It looks like one big family picnic, but it sounds like a beer-fuelled pantomime: BETH HALE enjoys a carnival atmosphere as adoring fans – along with the Lionesses of tomorrow – watch England’s heroic women from the other side of the world
For those who couldn’t make the trip Down Under, it was the next best thing. An airy space, a giant screen, enough England flags to dress a circus tent and good-humoured camaraderie by the barrel load.
There was also hope – lots of it. As fans queued outside London’s Boxpark Wembley yesterday morning to cheer on the Lionesses, it was written across the faces of each and every one of them, young and old alike.
Some of the crowd were here last year, when a couple of hundred metres up the road our fearless sporting heroines took centre stage beneath the famed arch of the main stadium, and pulled off a famous victory over Germany in the final of the Euros.
Lisa and Jamie Exley have travelled all the way from Scarborough with their football-loving daughters Lila, ten, and Livia, six, staying in a hotel before claiming a spot in the reserved area.
The last time Lila was in this neck of the woods she was herself on the pitch at Wembley, playing for Scarborough Athletic in a national under-11s girls competition. To say that she is excited is an understatement.
For those who couldn’t make the trip Down Under, it was the next best thing
As fans queued outside London’s Boxpark Wembley yesterday morning to cheer on the Lionesses, it was written across the faces of each and every one of them, young and old alike
‘It’s all she talks about. She eats, sleeps and plays football,’ laughs Lisa, 36. Lila is by no means alone. The lines of benches are packed with children and their parents. There are even a few grandparents in the mix.
It’s like one big jolly family picnic, even if a member of the bar staff tells me that she’s sold more beer than soft drinks.
But this is indisputably a female-focused gathering – women outnumber men by at least three to one. ‘It wouldn’t be like this if it was a men’s game,’ says a smiling female member of security. ‘The men usually end up paralytic on the pavement at the end of the evening, but I don’t think that will be happening here.’
With this, I look up and spot two men queuing to buy Taiwanese bubble tea. Quite.
Some of the assembled throng have a distinguished footballing pedigree of their own. Among the more vocal fans are eight proud members of England’s first women’s international team, who played Scotland (and won 3-2) in 1972.
‘1972 Lionesses – Yes, we were the first,’ runs the slogan printed on the back of their shirts. Back then, they were a group of 16 to 20-year-olds. ‘I played in the street with all the lads,’ says Sue Whyatt. ‘I played in goal because I played netball at school and was the only one stupid enough to want to play in goal on Tarmac!’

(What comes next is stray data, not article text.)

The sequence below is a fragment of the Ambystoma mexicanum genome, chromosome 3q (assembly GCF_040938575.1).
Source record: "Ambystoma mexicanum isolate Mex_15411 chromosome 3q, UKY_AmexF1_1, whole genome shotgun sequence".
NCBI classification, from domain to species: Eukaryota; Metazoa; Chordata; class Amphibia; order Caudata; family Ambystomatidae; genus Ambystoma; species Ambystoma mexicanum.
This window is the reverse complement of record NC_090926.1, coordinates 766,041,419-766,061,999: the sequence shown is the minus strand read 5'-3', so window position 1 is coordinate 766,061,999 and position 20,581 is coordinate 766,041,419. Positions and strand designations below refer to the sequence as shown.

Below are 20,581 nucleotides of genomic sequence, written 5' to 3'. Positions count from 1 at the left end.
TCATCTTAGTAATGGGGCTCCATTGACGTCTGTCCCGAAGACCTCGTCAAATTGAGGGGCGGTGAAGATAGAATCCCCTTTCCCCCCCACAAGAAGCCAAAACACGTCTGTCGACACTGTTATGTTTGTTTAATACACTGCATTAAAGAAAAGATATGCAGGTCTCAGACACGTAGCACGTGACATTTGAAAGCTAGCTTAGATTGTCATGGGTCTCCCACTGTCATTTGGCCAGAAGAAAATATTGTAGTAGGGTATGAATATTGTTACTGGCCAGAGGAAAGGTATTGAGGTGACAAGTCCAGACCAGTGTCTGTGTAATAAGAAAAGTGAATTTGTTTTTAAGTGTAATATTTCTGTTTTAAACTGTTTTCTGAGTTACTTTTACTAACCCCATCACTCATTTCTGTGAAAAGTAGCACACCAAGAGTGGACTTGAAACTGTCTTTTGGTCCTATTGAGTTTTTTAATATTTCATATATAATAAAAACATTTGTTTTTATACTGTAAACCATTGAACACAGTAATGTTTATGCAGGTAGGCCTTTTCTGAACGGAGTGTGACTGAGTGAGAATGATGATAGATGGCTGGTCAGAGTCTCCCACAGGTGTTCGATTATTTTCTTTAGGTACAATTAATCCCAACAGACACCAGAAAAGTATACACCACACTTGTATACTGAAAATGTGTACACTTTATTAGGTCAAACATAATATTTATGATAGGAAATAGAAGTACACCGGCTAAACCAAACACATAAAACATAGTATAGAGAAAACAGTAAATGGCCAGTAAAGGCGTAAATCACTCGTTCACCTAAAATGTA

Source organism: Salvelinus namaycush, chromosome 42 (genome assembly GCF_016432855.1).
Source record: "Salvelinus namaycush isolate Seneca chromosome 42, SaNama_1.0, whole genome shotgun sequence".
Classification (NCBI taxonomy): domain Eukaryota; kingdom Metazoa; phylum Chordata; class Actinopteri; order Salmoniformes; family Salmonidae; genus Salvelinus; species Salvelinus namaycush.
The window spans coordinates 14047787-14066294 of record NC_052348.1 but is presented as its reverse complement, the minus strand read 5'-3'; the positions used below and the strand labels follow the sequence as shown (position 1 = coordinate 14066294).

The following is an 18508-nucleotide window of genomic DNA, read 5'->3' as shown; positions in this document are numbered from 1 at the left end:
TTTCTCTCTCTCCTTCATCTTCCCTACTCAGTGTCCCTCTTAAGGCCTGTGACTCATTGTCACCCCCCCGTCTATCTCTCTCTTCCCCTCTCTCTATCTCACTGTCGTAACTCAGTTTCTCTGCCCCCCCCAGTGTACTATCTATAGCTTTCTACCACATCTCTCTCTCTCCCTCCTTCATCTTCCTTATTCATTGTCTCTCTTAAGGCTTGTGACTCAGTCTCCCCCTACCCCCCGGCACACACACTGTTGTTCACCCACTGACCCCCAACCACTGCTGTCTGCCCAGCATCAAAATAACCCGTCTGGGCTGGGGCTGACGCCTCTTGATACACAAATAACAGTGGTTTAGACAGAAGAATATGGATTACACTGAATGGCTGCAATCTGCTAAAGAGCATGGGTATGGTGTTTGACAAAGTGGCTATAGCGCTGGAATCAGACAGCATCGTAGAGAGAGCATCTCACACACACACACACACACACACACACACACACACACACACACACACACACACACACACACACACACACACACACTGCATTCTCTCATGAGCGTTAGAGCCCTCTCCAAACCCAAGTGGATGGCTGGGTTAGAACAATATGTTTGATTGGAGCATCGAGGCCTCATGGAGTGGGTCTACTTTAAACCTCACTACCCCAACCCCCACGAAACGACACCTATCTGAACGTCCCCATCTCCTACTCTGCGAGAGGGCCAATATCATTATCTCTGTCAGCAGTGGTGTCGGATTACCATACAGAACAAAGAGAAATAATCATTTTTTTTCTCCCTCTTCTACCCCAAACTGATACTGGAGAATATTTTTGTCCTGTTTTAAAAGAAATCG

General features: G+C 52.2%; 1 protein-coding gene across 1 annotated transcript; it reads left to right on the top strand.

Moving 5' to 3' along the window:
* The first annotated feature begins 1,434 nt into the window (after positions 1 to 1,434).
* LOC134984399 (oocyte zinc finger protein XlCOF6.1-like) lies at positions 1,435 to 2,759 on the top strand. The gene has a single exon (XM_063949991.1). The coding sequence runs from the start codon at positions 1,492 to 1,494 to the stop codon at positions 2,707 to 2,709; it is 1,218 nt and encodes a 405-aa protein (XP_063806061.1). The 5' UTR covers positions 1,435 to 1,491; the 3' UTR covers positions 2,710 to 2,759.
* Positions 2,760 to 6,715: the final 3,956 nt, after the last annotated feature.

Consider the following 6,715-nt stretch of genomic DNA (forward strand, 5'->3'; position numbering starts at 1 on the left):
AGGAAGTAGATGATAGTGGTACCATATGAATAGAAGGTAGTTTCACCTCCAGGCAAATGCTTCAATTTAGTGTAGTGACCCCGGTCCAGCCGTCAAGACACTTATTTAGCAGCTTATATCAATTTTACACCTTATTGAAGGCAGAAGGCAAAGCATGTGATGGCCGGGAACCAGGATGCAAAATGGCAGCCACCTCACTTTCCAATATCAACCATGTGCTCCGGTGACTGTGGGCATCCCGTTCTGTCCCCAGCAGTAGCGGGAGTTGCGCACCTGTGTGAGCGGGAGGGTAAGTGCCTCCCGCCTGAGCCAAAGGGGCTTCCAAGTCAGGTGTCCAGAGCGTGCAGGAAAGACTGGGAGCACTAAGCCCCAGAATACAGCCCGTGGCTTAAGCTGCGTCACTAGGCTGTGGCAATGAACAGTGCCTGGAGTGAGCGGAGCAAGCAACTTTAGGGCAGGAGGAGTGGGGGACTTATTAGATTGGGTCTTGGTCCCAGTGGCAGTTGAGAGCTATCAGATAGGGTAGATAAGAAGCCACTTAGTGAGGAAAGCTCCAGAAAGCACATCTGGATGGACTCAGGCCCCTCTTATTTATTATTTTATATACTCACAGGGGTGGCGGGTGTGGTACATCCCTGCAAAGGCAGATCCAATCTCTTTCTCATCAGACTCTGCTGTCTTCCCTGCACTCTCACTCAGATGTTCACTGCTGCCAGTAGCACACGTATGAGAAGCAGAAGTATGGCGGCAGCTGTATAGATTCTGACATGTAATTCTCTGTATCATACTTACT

This is indisputably a female-focused gathering – women outnumber men by at least three to one
The men usually end up paralytic on the pavement at the end of the evening, but I don’t think that will be happening here
As England’s reserve goalie, she didn’t get to play in that first game, but did play in subsequent matches, before the reality of being a sportswoman in an era where women didn’t typically play football kicked in and she became a police officer for Cheshire Police.
Upstairs Terri, draped in a flag and wearing a bucket hat, is supervising her three god-daughters, aged five to 13, as they have England flags painted on their faces.
The 34-year-old, from Camden, played for Queen’s Park Rangers as a child and can remember having to borrow her under-13 strip from the boys’ team because funds didn’t stretch to investing in separate kit for the girls.
‘We’ve been dragging the kids to games for years,’ she declares. ‘The difference is now they actually want to come.’
It’s not hard to see why. The whoops of delight, boos of outrage and sighs of despair that greet every forward charge, foul and – eventually – the opposition’s winning goal are like the soundtrack to a pantomime.
Spain wins a penalty in the 69th minute, which would put them 2-0 up
Despair turns to elation when Mary Earps pulls off a magnificent save
Spain wins a penalty in the 69th minute, which would put them 2-0 up. But despair turns to elation when Mary Earps pulls off a magnificent save. The crowd erupts, with table-thumping cheers of EN-G-LAND echoing around the hall.
But as the 13 minutes of extra time tick inexorably down, shoulders slump just a little.
The parents in the crowd are noticeably girding themselves to console the younger members of their parties. The final whistle blows and Lila, who has been on her feet for almost the entire game, is very bravely wiping away tears.
But she listens as her mum reminds her that this team will be back again. They have also gone one better than any of England’s men these last six decades. Who knows, maybe Lila will be out there competing for her country one day?
As the match ends, Boxpark’s DJ lines up Bob Marley’s Three Little Birds (‘don’t worry about a thing’) on full volume.
It sums up the morning. Everyone’s a bit gutted to have come so close to victory, but somehow the fact that so many people are here, wearing their hearts on their sleeves for England’s women, is in itself something to be proud of.
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